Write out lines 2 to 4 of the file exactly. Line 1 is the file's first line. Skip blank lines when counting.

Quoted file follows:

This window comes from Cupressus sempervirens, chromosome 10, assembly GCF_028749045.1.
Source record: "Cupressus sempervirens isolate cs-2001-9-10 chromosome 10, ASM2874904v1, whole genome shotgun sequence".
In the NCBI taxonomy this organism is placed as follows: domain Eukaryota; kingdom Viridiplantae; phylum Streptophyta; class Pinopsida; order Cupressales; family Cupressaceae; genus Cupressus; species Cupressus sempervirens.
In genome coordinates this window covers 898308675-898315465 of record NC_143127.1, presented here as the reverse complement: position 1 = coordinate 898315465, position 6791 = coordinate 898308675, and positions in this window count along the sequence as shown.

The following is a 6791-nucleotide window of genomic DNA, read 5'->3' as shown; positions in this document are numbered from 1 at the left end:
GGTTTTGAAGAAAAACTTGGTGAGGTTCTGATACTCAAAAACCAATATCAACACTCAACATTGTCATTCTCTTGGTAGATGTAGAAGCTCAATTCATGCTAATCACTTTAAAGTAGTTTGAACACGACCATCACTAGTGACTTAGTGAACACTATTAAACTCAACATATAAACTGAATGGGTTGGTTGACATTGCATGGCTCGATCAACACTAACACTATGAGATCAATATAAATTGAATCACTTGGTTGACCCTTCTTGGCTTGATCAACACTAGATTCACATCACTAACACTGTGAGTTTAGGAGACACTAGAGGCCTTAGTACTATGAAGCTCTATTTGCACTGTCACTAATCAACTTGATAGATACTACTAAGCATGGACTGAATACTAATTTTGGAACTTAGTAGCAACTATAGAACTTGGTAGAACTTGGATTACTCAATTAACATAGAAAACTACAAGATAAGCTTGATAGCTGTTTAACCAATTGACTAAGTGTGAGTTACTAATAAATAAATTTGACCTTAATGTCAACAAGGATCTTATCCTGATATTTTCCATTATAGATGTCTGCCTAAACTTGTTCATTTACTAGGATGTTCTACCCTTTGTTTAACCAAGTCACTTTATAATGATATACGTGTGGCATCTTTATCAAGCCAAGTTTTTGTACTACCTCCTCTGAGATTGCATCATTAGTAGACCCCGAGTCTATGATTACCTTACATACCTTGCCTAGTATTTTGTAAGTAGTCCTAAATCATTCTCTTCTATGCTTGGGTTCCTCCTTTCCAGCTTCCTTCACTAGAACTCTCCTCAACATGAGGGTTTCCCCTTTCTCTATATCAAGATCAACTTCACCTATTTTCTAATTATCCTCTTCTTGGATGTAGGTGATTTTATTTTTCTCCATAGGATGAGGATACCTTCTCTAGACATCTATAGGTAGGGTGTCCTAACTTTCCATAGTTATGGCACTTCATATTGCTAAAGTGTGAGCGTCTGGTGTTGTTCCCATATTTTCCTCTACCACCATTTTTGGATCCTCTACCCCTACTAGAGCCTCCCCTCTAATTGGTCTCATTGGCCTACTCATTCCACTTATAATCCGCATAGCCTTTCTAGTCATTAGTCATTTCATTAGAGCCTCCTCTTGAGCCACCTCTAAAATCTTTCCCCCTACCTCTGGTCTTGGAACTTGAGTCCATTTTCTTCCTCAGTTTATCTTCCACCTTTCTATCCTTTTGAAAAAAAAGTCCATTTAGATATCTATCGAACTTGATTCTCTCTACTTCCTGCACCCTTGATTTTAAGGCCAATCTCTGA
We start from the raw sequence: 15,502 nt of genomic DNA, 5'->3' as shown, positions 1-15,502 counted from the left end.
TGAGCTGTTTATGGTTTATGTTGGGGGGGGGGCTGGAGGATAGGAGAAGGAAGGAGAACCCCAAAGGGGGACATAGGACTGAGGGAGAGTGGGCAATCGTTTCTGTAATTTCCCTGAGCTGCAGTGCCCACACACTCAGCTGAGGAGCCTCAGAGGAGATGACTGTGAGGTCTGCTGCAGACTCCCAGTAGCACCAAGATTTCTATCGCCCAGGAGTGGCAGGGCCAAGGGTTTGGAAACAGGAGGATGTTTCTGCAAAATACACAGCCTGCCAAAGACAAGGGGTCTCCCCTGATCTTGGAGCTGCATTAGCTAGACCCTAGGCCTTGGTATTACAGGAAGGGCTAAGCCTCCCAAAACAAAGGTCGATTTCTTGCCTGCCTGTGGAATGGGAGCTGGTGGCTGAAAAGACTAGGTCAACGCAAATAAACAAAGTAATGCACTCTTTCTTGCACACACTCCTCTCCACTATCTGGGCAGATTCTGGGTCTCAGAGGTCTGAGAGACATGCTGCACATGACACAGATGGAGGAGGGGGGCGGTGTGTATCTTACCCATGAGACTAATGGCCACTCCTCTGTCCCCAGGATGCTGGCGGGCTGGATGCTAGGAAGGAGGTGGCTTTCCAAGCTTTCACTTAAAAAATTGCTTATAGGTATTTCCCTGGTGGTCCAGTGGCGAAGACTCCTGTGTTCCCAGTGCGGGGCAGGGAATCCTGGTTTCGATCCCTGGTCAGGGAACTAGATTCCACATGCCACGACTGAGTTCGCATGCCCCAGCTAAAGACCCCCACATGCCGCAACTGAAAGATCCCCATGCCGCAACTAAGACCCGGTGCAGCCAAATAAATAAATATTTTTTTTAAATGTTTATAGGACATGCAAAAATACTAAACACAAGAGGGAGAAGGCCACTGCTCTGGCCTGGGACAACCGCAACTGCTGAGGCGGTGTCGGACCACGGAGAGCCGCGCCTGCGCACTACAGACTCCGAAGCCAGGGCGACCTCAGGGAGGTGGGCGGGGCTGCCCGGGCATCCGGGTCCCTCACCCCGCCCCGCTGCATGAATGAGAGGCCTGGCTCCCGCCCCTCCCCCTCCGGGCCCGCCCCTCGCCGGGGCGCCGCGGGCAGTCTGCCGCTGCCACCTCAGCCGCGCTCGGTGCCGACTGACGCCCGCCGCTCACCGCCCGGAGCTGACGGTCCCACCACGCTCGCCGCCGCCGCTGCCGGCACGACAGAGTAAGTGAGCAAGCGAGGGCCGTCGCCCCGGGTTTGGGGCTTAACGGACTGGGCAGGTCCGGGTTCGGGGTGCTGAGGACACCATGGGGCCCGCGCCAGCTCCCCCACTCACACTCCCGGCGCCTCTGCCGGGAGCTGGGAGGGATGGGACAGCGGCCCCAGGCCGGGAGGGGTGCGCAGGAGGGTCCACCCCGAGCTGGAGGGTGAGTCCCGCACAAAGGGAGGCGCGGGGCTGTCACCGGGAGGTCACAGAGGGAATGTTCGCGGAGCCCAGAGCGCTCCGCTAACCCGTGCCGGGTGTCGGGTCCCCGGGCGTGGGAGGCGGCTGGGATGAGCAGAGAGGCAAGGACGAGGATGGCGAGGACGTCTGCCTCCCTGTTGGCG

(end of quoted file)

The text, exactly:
Source record: "Cupressus sempervirens isolate cs-2001-9-10 chromosome 10, ASM2874904v1, whole genome shotgun sequence".
In the NCBI taxonomy this organism is placed as follows: domain Eukaryota; kingdom Viridiplantae; phylum Streptophyta; class Pinopsida; order Cupressales; family Cupressaceae; genus Cupressus; species Cupressus sempervirens.
In genome coordinates this window covers 898308675-898315465 of record NC_143127.1, presented here as the reverse complement: position 1 = coordinate 898315465, position 6791 = coordinate 898308675, and positions in this window count along the sequence as shown.